The Bureau of Labor Statistics has announced its projected number with regard to the country’s need for registered nurses by the year 2016. They have boldly stated that it would take a million RNs to fill in all the empty slots. That’s a lot of jobs in the years to come; but the question will always be – are there enough qualified graduates to fill in this huge need?
One of the most effective tools that are now used to up the number of nursing graduates is the accelerated degree programs for non-nursing graduates. The Accelerated program for BSN is not new as it has been around for the past two decades. In 1990, 31 accelerated BSN was offered throughout the country. To date, there are 237 accelerated baccalaureate nursing programs that are being offered across the US.
The second degree BSN program is one of the innovative accelerated nursing programs that have become popular as an entry into the nursing field for students with non nursing degrees. The program is designed to allow students with baccalaureate degrees in non nursing majors to complete a Bachelor of Science in Nursing. Accelerated programs take between 12 and 18 months of full time study to complete.
The accelerated BSN allows students to compress four years of nursing education in a shorter period of time by allowing them to transfer credits for general education courses to prepare students for the National Licensing Examination for Registered Nurses. Accelerated BSN program combines bridge courses as well as core contents. The instruction is much more intense, with every student required to attend full-time, without breaks in between the sessions. Each student still receives the same number of clinical hours as those that study in traditional settings.
Online programs that offer accelerated second degree BSN program are not widely available. Those programs that do offer online programs still require students to spend large amounts of time on campus to fulfill clinical and practical requirements.
As an applicant to the accelerated BSN program you will be expected to meet all the requirements for entry in theoretical and practical nursing courses. Requirements for clinical components include immunizations, laboratory tests for contagious diseases, physical examination, CPR certification, drug screening and a criminal background check prior to the start of clinical enrollment.
The prerequisites for the accelerated program are no different than those required for BSN applicants including a minimum of 2 semesters of physiology and anatomy, as well as some credits in biology, micro-biology, psychology, developmental psychology, statistics, bio-statistics, chemistry, organic chemistry and biochemistry.
A basic nursing skill course usually designated as health assessment, nursing research, adult care courses, community health, family health and/or some nursing experience is also required by most nursing programs.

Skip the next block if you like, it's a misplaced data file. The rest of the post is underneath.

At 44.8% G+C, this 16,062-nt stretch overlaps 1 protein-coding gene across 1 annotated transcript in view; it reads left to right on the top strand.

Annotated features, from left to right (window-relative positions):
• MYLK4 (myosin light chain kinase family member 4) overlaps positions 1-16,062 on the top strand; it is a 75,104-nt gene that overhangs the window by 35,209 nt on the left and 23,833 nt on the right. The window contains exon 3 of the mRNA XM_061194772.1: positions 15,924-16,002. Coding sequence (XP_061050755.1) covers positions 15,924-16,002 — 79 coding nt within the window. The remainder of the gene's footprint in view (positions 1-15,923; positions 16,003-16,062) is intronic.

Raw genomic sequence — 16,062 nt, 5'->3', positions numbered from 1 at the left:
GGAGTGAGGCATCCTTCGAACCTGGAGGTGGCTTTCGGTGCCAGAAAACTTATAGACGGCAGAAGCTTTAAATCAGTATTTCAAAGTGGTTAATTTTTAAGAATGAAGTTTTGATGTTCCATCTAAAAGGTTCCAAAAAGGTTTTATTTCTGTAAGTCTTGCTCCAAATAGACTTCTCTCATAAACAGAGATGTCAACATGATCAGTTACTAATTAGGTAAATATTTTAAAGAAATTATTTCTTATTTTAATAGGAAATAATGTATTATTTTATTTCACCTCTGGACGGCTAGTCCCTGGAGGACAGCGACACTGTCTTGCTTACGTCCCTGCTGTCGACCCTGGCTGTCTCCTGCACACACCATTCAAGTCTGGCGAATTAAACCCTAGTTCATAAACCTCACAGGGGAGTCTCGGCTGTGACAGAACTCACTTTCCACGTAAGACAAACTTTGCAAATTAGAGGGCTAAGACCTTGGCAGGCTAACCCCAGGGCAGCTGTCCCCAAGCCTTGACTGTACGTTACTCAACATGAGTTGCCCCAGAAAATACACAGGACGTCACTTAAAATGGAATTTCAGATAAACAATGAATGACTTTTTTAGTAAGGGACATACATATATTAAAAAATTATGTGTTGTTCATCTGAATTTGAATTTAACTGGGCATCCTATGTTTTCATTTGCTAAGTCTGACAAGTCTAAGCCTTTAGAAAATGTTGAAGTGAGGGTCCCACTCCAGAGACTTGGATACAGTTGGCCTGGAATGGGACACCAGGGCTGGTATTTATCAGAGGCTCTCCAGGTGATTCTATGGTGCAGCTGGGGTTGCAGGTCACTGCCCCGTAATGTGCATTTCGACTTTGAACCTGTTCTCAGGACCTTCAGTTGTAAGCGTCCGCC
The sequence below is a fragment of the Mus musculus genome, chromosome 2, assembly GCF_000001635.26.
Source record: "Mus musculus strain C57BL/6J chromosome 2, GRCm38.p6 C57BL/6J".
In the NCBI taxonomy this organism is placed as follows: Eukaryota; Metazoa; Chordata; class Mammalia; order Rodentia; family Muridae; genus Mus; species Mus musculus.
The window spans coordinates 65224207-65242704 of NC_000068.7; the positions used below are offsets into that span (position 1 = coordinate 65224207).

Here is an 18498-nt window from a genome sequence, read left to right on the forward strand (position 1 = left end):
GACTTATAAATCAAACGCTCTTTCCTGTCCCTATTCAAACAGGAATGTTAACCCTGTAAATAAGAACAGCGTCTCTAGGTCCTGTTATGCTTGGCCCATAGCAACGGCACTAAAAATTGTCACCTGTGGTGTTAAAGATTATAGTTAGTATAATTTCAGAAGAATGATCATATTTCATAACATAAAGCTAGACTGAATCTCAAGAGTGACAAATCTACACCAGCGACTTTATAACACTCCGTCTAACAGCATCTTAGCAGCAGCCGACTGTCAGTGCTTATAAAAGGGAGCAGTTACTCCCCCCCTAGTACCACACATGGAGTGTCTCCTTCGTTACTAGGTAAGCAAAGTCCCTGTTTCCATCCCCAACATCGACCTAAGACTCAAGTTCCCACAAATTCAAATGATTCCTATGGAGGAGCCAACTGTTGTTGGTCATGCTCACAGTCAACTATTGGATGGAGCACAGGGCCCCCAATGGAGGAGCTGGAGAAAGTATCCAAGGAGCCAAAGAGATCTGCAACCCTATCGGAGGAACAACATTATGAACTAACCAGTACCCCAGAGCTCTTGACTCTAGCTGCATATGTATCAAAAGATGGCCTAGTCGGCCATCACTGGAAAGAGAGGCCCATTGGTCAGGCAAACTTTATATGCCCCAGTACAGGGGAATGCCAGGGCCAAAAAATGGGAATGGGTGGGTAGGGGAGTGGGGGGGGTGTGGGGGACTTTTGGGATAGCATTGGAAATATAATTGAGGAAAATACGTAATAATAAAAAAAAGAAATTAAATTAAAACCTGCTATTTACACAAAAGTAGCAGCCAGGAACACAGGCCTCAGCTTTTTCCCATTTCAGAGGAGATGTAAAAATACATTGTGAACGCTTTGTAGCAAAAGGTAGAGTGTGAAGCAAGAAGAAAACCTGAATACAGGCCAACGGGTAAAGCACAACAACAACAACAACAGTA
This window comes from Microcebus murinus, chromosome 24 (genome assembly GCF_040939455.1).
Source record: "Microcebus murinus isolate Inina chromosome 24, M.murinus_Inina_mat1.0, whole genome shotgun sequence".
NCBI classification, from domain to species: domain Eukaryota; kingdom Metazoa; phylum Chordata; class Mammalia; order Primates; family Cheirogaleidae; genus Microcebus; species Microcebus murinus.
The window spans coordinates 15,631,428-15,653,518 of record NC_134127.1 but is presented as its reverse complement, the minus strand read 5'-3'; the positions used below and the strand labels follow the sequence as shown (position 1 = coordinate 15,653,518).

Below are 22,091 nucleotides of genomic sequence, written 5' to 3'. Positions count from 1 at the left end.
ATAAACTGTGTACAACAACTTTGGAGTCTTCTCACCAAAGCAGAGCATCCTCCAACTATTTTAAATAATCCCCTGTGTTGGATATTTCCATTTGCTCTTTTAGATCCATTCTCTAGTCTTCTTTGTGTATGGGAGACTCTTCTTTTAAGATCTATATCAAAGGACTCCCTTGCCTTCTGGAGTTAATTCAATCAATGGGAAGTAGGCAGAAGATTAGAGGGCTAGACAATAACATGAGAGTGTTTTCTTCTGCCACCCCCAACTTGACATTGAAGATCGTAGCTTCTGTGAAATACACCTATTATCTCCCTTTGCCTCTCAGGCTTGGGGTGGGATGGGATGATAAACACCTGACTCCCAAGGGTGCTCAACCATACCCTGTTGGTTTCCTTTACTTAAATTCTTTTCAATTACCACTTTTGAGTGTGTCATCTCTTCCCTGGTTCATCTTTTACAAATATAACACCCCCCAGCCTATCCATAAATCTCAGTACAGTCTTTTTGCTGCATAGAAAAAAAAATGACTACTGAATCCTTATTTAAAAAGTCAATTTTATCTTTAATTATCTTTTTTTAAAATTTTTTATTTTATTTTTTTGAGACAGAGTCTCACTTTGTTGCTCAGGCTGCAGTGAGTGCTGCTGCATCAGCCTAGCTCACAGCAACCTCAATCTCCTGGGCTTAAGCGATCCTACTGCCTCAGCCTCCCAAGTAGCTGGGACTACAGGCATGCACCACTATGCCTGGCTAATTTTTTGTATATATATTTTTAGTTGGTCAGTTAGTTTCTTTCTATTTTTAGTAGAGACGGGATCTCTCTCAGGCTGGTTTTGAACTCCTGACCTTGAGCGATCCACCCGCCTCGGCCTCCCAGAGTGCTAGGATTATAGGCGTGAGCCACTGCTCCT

Most programs arrange to offer a range of pre-requisite courses back to back just prior to enrollment to allow students to meet those requirements they may not have completed in their previous undergraduate coursework.
Applicants to the program will need to present transcripts for prior college work with a minimum GPA of at least 2.8 for most programs and 3.0 for the more competitive ones. You will also be required to sit for and pass standardized nursing entrance examinations such as the TEAS or the HESI.
You may be required to attend a personal interview as part of the rigorous screening process that is mandated by the intense nature of the accelerated program.
The costs of the accelerated program vary on the basis of the number of credits required by the institution for graduation and tuition fees it levies. Remember that as a nursing student you will have additional costs in the form of medical equipment, uniform and licensure examinations costs in addition to tuition and living costs.
Financial aid for accelerated baccalaureate program enrollees is limited. This is why legislators, federal and state levels, are being persuaded to increase grants and scholarships for such programs.
Many employers value the varied range of skill and knowledge that graduates from the accelerated programs bring to their careers. In most cases employers note that graduates from the accelerated programs tend to be more mature, possess stronger clinical skills and are flexible in the work environment.
A range of different employers across the country are entering into partnership with schools to offer a scheme whereby they repay graduates the cost of tuition in a bid to attract graduates from accelerated programs.
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